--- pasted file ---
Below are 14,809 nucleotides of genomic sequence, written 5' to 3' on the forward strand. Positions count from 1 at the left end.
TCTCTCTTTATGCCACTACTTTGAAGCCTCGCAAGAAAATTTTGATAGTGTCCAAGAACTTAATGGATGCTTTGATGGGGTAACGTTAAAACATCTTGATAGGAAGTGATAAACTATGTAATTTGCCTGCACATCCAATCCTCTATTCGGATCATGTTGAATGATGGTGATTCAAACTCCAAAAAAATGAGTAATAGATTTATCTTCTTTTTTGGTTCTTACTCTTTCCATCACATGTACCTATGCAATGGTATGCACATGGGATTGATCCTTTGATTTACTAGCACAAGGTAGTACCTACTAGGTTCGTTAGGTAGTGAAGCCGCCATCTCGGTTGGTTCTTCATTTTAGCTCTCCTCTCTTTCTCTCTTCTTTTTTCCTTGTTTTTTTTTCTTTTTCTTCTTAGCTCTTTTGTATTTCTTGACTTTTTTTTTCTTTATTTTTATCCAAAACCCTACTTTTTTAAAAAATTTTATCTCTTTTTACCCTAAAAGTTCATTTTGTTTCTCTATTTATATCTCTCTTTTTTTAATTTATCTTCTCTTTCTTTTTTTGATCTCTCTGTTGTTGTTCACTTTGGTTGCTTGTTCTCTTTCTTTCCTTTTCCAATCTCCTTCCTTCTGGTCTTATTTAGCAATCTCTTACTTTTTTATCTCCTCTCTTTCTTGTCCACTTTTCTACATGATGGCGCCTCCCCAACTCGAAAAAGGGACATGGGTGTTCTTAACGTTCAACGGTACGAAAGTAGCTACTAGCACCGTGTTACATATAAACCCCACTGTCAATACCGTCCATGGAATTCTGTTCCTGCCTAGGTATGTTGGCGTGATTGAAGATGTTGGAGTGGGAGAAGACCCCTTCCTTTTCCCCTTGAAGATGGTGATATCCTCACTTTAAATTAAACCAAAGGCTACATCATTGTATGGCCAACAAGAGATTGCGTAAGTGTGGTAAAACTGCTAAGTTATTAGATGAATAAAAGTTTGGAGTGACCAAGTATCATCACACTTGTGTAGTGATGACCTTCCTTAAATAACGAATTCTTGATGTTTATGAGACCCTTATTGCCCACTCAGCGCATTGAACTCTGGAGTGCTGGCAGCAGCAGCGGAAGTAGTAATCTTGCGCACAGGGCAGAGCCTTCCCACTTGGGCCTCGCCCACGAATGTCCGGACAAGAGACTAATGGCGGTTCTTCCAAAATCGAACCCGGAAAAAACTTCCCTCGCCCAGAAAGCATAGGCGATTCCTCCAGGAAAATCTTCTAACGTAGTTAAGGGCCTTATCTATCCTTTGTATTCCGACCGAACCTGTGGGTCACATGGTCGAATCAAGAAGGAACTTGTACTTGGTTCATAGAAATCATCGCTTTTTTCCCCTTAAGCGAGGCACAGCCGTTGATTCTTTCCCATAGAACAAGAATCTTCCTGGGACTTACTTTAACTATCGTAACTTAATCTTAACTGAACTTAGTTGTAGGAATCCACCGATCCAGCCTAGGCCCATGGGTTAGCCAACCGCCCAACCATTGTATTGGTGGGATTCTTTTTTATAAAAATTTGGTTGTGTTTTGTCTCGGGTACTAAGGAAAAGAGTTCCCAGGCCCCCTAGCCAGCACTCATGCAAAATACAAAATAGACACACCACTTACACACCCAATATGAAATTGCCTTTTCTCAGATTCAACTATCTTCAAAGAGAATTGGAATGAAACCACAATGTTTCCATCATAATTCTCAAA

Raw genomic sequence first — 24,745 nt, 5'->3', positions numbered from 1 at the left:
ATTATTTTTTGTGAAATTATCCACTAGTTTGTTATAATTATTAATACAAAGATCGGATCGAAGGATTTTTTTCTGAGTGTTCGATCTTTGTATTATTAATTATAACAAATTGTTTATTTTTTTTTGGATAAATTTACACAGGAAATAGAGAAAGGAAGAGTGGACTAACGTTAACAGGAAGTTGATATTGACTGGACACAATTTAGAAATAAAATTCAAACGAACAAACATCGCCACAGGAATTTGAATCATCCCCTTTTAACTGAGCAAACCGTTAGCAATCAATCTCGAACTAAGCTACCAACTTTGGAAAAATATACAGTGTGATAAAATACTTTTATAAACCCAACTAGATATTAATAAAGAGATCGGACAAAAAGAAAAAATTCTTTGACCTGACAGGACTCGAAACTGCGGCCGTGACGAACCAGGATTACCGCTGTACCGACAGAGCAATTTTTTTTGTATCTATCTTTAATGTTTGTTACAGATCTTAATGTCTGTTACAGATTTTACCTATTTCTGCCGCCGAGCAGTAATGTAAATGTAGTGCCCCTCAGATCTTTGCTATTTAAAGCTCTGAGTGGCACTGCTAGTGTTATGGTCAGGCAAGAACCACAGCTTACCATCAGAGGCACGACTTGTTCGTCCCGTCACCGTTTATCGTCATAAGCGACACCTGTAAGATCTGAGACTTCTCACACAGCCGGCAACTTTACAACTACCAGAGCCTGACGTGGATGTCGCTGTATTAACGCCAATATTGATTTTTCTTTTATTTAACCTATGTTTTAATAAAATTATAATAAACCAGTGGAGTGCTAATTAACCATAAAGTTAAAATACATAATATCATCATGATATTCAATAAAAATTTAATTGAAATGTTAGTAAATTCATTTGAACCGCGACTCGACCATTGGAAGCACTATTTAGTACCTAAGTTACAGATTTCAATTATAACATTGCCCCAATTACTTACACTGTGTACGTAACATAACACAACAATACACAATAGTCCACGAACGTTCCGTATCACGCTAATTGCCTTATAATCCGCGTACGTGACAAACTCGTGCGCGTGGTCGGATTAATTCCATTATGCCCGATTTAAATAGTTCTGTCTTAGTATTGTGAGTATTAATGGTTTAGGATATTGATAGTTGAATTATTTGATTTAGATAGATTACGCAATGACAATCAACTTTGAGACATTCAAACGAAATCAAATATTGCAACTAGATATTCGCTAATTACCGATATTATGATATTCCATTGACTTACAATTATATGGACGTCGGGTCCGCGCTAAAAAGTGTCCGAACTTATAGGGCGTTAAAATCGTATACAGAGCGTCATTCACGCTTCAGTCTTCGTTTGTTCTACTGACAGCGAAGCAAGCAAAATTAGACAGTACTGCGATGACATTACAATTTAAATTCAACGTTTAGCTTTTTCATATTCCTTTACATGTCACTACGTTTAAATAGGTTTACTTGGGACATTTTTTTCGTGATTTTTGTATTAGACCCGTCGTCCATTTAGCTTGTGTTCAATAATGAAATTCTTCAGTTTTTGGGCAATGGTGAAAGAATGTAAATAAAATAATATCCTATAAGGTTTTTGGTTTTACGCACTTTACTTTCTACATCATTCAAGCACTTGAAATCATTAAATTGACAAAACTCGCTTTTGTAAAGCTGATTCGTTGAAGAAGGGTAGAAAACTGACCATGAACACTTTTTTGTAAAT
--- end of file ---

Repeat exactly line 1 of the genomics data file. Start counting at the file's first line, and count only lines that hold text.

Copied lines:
Below are 14,809 nucleotides of genomic sequence, written 5' to 3' on the forward strand. Positions count from 1 at the left end.